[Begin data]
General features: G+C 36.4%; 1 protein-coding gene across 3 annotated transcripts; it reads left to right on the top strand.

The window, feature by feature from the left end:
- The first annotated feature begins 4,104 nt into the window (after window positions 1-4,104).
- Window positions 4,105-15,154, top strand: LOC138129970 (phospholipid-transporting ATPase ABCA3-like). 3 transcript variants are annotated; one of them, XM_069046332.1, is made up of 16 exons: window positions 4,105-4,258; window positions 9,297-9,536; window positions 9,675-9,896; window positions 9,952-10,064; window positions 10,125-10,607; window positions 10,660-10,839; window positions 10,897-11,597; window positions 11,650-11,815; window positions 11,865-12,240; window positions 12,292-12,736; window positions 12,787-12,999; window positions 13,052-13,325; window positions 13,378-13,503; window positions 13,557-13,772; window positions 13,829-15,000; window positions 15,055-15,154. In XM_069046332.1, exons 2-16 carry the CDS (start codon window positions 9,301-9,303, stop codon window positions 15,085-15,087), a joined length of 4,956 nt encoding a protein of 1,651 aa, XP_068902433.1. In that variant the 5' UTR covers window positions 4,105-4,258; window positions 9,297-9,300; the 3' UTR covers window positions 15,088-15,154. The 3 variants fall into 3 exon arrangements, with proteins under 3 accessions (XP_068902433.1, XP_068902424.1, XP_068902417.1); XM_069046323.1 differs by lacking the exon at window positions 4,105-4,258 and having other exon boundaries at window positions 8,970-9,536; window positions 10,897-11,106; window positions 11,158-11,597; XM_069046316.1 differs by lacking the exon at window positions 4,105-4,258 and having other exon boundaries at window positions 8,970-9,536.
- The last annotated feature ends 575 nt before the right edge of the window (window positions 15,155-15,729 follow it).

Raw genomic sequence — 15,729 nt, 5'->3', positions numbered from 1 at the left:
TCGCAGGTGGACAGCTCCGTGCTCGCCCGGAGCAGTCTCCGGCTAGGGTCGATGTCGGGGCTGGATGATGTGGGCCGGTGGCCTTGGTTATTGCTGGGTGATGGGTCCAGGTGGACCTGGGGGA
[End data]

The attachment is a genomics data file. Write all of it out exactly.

General features: G+C 36.4%; 1 protein-coding gene across 3 annotated transcripts; it reads left to right on the top strand.

The window, feature by feature from the left end:
- The first annotated feature begins 4,104 nt into the window (after window positions 1-4,104).
- Window positions 4,105-15,154, top strand: LOC138129970 (phospholipid-transporting ATPase ABCA3-like). 3 transcript variants are annotated; one of them, XM_069046332.1, is made up of 16 exons: window positions 4,105-4,258; window positions 9,297-9,536; window positions 9,675-9,896; window positions 9,952-10,064; window positions 10,125-10,607; window positions 10,660-10,839; window positions 10,897-11,597; window positions 11,650-11,815; window positions 11,865-12,240; window positions 12,292-12,736; window positions 12,787-12,999; window positions 13,052-13,325; window positions 13,378-13,503; window positions 13,557-13,772; window positions 13,829-15,000; window positions 15,055-15,154. In XM_069046332.1, exons 2-16 carry the CDS (start codon window positions 9,301-9,303, stop codon window positions 15,085-15,087), a joined length of 4,956 nt encoding a protein of 1,651 aa, XP_068902433.1. In that variant the 5' UTR covers window positions 4,105-4,258; window positions 9,297-9,300; the 3' UTR covers window positions 15,088-15,154. The 3 variants fall into 3 exon arrangements, with proteins under 3 accessions (XP_068902433.1, XP_068902424.1, XP_068902417.1); XM_069046323.1 differs by lacking the exon at window positions 4,105-4,258 and having other exon boundaries at window positions 8,970-9,536; window positions 10,897-11,106; window positions 11,158-11,597; XM_069046316.1 differs by lacking the exon at window positions 4,105-4,258 and having other exon boundaries at window positions 8,970-9,536.
- The last annotated feature ends 575 nt before the right edge of the window (window positions 15,155-15,729 follow it).

Raw genomic sequence — 15,729 nt, 5'->3', positions numbered from 1 at the left:
TCGCAGGTGGACAGCTCCGTGCTCGCCCGGAGCAGTCTCCGGCTAGGGTCGATGTCGGGGCTGGATGATGTGGGCCGGTGGCCTTGGTTATTGCTGGGTGATGGGTCCAGGTGGACCTGGGGGA